1. Imagine the Bible said to only love God with our soul. We would trust Him to preserve our life, and we might want to keep our soul clean, but that does not mean we would have any commitment to God.
2. Imagine the Bible said to only love God with our strength. We would do our duty for God, and work hard in God’s service, but commitment does not mean we have any affection or fondness for God.
3. Imagine the Bible said to only love God with our heart. We would have great desire for a deeper relationship with God, without ceasing to trust in ourselves and without diligently doing anything to obey and serve Him.
Try as we might, we cannot completely love God without all three elements. For a fourth element, see the question on Mark 12:30.
Q: In Dt 6:7,20 instead of teaching children and "brainwashing them", shouldn’t we let our kids grow up to decide for themselves?
A: Teaching is not brainwashing, and just as a parent would be remiss in not teaching his children about safety, Christian parents are remiss if they do not teach their children about God. Our children are our responsibility. We are not accountable to God for the choices they freely make, but we are held to account for how we raised them and what we taught them. Proverbs 22:6 says to train up a child in the way he should go. Ephesians 6:4 is a command for fathers to bring their kids up in the training and instruction of the Lord. Jesus in Matthew 19:14 said to let the children come unto Him, and do not hinder them.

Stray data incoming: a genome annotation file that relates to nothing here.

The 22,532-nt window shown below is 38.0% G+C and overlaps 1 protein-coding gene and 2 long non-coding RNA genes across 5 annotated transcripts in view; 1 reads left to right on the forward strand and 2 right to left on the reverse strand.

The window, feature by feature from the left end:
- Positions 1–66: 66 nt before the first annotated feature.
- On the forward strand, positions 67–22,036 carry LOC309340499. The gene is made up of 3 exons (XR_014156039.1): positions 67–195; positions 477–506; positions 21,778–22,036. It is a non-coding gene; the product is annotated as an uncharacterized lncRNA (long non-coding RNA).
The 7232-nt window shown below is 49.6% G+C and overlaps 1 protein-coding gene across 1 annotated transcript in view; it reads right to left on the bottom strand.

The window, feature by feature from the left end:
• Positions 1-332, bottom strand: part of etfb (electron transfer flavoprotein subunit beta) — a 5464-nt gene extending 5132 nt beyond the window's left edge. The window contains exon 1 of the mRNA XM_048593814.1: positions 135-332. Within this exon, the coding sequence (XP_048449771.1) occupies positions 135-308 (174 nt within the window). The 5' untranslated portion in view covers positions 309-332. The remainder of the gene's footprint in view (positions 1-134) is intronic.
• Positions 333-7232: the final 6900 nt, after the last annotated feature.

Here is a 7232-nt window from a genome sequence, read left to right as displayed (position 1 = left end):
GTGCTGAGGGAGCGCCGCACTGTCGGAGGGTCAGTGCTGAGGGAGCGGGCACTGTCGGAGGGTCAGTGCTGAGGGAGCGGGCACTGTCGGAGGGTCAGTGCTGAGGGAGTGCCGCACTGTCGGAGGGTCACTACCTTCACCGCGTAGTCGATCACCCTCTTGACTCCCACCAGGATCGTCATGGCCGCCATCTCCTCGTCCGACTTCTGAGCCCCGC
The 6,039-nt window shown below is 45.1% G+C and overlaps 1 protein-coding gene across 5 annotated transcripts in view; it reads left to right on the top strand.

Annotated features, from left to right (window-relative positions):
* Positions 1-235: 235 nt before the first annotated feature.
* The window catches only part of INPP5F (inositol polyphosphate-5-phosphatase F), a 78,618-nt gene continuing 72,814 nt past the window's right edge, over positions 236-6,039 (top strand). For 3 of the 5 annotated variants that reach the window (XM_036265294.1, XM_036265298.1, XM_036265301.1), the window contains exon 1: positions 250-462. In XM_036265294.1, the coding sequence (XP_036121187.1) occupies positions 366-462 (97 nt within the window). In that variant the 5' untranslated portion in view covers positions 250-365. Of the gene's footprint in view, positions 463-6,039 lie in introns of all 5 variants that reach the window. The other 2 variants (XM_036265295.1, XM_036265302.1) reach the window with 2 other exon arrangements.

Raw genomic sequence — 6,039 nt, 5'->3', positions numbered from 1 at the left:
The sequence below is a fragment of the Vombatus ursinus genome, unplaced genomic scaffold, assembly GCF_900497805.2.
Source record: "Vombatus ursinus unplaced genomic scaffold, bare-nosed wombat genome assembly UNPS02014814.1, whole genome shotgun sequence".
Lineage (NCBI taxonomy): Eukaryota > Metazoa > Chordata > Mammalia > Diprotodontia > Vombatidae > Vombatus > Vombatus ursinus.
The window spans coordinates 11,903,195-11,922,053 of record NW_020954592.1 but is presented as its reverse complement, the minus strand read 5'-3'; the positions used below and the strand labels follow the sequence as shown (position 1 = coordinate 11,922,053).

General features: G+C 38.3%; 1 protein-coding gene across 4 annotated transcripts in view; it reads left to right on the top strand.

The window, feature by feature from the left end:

Q: In Dt 6:8-9, should believers have the shema (Dt 6:4) on their forehead, and hands?
A: See the next question for how to know when you are taking something hyper-literally and legalistically.
There is no evidence that anyone in Israel understood this passage hyper-literally until the time of the Pharisees. We have no record that Moses or Joshua themselves did this.
On the other hand, Christians today often have decorations in their home with Bible verses on them. This is not done out of legalism, but out of desire to have God’s word in our hearts.
Q: In Dt 6:8-9, since believers do not need to be wearing Bible verses on their forehead, how can you tell if you are interpreting a passage hyper-literally?
A: If you are going to take this passage hyper-literally, you should be consistent and take the entire passage the same way. Deuteronomy 6:6 says the words should be on our heart, and since open-heart surgery is done today…